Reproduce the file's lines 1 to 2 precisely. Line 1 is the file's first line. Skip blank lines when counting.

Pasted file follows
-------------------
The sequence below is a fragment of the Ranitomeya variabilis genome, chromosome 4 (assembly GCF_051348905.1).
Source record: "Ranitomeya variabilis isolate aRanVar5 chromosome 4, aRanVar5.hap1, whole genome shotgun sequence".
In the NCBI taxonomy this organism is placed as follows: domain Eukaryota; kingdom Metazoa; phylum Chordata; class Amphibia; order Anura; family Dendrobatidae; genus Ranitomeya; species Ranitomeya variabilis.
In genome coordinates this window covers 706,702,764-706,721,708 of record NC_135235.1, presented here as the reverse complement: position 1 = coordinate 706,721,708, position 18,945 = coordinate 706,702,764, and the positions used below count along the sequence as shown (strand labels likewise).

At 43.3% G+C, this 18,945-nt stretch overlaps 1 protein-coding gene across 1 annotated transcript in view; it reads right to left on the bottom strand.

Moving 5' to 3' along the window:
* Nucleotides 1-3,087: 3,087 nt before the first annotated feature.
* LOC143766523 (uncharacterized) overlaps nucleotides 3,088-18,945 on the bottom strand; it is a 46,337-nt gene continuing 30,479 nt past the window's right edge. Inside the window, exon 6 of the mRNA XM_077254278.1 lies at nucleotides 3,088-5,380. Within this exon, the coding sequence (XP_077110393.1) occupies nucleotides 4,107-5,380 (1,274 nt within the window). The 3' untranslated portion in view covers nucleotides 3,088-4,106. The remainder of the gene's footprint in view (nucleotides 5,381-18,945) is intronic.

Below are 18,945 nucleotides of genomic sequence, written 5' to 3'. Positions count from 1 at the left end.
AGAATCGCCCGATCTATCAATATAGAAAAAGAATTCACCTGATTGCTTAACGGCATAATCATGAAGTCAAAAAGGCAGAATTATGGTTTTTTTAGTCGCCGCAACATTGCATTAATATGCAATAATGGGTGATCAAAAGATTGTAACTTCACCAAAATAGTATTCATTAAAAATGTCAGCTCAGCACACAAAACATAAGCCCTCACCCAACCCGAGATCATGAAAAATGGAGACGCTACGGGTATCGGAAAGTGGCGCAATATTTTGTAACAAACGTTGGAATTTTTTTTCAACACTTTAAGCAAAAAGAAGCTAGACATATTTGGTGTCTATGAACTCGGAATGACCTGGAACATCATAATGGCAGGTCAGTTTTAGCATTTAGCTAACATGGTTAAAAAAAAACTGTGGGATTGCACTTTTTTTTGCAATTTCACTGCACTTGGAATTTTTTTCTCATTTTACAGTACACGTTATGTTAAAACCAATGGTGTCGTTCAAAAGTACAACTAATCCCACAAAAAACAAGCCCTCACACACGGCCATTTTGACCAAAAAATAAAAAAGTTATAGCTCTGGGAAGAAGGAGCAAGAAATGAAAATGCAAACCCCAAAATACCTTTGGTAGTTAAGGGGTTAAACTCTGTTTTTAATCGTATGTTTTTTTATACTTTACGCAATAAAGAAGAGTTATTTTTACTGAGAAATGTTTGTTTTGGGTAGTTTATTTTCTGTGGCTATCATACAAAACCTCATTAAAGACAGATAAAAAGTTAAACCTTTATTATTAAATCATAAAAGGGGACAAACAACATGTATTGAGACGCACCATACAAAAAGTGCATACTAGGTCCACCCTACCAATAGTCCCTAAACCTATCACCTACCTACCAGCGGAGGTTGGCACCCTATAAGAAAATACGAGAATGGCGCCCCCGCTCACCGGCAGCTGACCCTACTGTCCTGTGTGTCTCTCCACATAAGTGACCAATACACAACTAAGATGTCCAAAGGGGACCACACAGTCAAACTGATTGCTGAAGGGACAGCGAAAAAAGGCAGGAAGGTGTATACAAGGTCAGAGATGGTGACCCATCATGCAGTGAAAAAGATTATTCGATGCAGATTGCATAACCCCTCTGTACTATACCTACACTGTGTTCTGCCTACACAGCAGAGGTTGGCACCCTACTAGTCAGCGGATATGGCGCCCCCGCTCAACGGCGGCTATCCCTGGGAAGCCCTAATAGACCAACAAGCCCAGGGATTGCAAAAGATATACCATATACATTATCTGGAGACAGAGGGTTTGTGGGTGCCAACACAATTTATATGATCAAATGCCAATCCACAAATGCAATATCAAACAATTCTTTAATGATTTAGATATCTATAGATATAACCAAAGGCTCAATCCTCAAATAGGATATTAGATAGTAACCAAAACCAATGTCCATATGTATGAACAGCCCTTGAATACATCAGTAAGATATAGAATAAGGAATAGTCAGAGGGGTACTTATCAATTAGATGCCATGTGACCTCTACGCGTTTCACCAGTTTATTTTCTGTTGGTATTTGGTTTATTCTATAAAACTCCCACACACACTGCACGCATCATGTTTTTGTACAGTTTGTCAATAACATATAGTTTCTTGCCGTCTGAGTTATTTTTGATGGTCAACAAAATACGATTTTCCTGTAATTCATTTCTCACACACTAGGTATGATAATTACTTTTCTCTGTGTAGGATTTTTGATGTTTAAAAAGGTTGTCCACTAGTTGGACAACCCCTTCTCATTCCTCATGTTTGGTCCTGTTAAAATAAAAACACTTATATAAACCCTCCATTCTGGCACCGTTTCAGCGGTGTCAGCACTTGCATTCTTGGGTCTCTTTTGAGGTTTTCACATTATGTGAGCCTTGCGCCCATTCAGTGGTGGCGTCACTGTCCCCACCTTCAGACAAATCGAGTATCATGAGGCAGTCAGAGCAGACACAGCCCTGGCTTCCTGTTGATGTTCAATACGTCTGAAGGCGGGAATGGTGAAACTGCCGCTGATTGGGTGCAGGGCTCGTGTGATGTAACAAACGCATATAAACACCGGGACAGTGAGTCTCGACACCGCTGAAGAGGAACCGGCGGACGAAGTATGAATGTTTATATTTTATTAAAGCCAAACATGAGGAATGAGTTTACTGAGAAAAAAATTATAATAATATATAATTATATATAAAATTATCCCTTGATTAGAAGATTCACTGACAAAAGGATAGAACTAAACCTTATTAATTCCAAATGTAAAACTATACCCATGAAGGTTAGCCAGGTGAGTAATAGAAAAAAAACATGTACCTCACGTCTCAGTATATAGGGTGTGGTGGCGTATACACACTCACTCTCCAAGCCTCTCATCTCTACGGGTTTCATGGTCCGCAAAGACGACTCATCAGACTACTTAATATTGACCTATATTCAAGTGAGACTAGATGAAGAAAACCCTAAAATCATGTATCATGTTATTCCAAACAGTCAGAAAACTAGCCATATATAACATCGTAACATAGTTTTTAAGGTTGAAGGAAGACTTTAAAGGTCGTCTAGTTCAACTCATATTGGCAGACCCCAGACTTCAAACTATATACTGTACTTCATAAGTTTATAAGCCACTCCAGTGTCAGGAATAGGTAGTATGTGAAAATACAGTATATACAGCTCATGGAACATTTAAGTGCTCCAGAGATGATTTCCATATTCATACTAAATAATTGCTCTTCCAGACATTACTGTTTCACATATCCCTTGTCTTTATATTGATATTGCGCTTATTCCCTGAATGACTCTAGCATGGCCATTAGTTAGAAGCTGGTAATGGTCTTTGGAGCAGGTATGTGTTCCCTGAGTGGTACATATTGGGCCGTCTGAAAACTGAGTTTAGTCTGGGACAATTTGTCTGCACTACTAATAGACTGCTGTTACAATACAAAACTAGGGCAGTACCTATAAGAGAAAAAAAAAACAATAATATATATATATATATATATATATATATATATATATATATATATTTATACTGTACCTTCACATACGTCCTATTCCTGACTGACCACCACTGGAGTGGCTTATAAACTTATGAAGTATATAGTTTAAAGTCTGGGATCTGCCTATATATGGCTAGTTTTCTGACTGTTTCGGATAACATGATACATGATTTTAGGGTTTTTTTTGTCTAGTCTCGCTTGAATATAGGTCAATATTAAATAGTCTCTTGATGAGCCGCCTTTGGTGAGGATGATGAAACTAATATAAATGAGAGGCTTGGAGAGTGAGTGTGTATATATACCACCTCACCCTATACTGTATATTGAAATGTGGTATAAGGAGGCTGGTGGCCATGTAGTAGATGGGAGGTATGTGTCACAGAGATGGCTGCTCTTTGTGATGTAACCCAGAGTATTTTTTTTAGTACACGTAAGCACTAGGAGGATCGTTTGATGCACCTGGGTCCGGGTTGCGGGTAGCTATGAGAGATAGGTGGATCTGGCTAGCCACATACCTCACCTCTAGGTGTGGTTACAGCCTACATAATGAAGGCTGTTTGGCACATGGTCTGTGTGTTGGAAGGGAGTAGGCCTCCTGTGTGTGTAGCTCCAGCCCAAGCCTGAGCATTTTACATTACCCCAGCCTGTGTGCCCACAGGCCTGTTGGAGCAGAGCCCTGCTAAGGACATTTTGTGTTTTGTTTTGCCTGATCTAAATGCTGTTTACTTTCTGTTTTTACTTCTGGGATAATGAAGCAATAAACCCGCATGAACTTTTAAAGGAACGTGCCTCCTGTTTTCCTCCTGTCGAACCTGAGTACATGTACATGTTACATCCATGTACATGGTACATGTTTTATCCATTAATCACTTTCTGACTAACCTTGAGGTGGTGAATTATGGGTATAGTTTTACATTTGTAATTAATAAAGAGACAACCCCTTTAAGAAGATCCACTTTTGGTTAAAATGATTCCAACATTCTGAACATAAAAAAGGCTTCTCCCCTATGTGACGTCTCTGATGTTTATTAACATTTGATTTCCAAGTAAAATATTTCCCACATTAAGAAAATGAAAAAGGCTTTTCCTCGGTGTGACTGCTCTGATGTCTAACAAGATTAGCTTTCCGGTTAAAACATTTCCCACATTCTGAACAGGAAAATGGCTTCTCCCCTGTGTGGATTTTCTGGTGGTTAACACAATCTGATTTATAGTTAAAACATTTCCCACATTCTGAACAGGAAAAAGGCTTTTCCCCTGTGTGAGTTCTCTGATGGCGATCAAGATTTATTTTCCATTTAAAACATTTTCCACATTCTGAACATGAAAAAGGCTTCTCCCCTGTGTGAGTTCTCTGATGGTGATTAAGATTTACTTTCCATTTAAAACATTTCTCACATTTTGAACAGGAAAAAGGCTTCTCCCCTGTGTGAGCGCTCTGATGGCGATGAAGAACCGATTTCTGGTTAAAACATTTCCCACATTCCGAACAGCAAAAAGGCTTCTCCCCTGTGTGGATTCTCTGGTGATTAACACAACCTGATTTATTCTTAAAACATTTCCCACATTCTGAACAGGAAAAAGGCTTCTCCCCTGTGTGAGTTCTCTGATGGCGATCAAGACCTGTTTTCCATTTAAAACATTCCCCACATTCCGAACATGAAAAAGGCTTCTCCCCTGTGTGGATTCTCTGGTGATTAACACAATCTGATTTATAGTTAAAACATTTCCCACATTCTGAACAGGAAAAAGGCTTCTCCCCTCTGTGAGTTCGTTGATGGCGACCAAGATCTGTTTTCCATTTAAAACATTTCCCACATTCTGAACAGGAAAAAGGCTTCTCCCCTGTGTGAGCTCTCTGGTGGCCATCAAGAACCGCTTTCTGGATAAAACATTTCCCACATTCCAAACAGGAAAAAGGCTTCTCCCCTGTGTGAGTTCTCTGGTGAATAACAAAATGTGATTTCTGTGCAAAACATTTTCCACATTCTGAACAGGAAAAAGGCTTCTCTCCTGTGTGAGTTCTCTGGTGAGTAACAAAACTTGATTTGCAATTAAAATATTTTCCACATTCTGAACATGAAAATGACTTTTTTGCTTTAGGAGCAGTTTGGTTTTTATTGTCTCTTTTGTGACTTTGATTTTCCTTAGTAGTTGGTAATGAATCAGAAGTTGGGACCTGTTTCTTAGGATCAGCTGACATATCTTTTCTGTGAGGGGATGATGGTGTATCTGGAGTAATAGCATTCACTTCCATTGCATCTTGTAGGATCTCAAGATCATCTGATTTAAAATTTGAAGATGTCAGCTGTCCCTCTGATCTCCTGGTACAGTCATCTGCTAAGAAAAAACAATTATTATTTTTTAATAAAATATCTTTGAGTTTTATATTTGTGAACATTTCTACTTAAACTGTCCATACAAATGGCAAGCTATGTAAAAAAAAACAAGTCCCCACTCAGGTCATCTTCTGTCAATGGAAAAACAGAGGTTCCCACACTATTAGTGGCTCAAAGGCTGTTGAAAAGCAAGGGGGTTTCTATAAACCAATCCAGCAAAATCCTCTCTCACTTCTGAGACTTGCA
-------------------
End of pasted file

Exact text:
The sequence below is a fragment of the Ranitomeya variabilis genome, chromosome 4 (assembly GCF_051348905.1).
Source record: "Ranitomeya variabilis isolate aRanVar5 chromosome 4, aRanVar5.hap1, whole genome shotgun sequence".